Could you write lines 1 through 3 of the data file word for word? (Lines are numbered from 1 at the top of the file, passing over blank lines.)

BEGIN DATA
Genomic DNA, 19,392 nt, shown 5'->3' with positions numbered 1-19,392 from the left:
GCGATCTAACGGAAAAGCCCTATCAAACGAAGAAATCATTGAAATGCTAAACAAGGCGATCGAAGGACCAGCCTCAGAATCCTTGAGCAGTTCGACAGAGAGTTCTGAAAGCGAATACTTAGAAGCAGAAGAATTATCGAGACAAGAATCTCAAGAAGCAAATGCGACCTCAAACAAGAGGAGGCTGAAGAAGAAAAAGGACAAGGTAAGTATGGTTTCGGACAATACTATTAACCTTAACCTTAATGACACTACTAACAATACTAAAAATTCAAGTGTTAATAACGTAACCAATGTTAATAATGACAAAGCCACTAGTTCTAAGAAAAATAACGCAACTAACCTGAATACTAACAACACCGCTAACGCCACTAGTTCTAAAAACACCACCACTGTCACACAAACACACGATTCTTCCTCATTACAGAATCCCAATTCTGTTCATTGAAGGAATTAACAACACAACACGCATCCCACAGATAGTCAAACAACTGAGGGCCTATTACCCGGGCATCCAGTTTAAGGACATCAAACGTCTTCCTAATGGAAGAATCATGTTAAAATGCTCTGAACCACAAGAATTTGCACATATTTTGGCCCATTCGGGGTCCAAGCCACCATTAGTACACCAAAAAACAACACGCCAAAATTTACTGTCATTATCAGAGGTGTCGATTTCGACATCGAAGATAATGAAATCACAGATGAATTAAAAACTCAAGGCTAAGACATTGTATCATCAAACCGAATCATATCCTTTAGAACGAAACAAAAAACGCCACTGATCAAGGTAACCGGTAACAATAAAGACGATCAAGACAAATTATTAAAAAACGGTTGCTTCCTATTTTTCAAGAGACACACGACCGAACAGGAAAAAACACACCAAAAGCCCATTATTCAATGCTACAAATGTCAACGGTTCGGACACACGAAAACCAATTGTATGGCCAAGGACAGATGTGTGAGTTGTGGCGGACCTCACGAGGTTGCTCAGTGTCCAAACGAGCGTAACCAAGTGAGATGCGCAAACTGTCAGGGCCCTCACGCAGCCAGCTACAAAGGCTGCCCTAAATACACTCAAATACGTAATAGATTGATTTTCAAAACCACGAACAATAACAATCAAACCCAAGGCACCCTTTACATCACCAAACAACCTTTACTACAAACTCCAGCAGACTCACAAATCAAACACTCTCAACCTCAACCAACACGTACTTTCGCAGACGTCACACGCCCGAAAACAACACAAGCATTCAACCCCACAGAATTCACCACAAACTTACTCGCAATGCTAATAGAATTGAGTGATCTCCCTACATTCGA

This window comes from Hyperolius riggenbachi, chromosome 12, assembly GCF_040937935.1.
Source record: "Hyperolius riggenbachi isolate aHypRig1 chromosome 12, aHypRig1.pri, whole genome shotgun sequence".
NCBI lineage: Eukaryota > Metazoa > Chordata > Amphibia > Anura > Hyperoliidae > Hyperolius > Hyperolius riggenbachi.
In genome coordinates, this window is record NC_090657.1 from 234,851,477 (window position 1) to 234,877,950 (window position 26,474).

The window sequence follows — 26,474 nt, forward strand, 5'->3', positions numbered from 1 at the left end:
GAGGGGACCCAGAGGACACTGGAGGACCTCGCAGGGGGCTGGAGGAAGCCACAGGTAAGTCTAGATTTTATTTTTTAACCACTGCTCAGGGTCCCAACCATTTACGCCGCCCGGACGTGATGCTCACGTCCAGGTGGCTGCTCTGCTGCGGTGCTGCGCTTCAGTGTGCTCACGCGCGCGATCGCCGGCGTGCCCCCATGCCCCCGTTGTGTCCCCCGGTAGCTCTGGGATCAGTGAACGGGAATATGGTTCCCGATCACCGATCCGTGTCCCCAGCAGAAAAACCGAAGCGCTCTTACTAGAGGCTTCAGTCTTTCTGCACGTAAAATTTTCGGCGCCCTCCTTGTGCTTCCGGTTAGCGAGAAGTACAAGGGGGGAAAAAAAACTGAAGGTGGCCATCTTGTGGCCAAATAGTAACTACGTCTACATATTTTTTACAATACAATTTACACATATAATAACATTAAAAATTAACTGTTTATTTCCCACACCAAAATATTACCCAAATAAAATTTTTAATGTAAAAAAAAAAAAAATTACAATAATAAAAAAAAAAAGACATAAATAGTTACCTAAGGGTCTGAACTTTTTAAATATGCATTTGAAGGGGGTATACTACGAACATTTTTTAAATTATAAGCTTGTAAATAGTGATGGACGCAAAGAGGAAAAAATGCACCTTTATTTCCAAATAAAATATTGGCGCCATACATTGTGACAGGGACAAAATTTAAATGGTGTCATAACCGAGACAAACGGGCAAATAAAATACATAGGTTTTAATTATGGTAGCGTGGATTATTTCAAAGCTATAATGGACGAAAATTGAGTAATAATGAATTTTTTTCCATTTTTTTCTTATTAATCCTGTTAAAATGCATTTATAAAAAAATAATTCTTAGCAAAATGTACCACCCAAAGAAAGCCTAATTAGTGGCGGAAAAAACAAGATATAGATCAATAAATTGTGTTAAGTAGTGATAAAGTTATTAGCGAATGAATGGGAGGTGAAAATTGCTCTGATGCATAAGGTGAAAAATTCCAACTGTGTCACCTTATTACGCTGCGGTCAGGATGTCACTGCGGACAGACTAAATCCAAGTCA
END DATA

Genomic DNA, 19,392 nt, shown 5'->3' with positions numbered 1-19,392 from the left:
GCGATCTAACGGAAAAGCCCTATCAAACGAAGAAATCATTGAAATGCTAAACAAGGCGATCGAAGGACCAGCCTCAGAATCCTTGAGCAGTTCGACAGAGAGTTCTGAAAGCGAATACTTAGAAGCAGAAGAATTATCGAGACAAGAATCTCAAGAAGCAAATGCGACCTCAAACAAGAGGAGGCTGAAGAAGAAAAAGGACAAGGTAAGTATGGTTTCGGACAATACTATTAACCTTAACCTTAATGACACTACTAACAATACTAAAAATTCAAGTGTTAATAACGTAACCAATGTTAATAATGACAAAGCCACTAGTTCTAAGAAAAATAACGCAACTAACCTGAATACTAACAACACCGCTAACGCCACTAGTTCTAAAAACACCACCACTGTCACACAAACACACGATTCTTCCTCATTACAGAATCCCAATTCTGTTCATTGAAGGAATTAACAACACAACACGCATCCCACAGATAGTCAAACAACTGAGGGCCTATTACCCGGGCATCCAGTTTAAGGACATCAAACGTCTTCCTAATGGAAGAATCATGTTAAAATGCTCTGAACCACAAGAATTTGCACATATTTTGGCCCATTCGGGGTCCAAGCCACCATTAGTACACCAAAAAACAACACGCCAAAATTTACTGTCATTATCAGAGGTGTCGATTTCGACATCGAAGATAATGAAATCACAGATGAATTAAAAACTCAAGGCTAAGACATTGTATCATCAAACCGAATCATATCCTTTAGAACGAAACAAAAAACGCCACTGATCAAGGTAACCGGTAACAATAAAGACGATCAAGACAAATTATTAAAAAACGGTTGCTTCCTATTTTTCAAGAGACACACGACCGAACAGGAAAAAACACACCAAAAGCCCATTATTCAATGCTACAAATGTCAACGGTTCGGACACACGAAAACCAATTGTATGGCCAAGGACAGATGTGTGAGTTGTGGCGGACCTCACGAGGTTGCTCAGTGTCCAAACGAGCGTAACCAAGTGAGATGCGCAAACTGTCAGGGCCCTCACGCAGCCAGCTACAAAGGCTGCCCTAAATACACTCAAATACGTAATAGATTGATTTTCAAAACCACGAACAATAACAATCAAACCCAAGGCACCCTTTACATCACCAAACAACCTTTACTACAAACTCCAGCAGACTCACAAATCAAACACTCTCAACCTCAACCAACACGTACTTTCGCAGACGTCACACGCCCGAAAACAACACAAGCATTCAACCCCACAGAATTCACCACAAACTTACTCGCAATGCTAATAGAATTGAGTGATCTCCCTACATTCGA

This window comes from Hyperolius riggenbachi, chromosome 12, assembly GCF_040937935.1.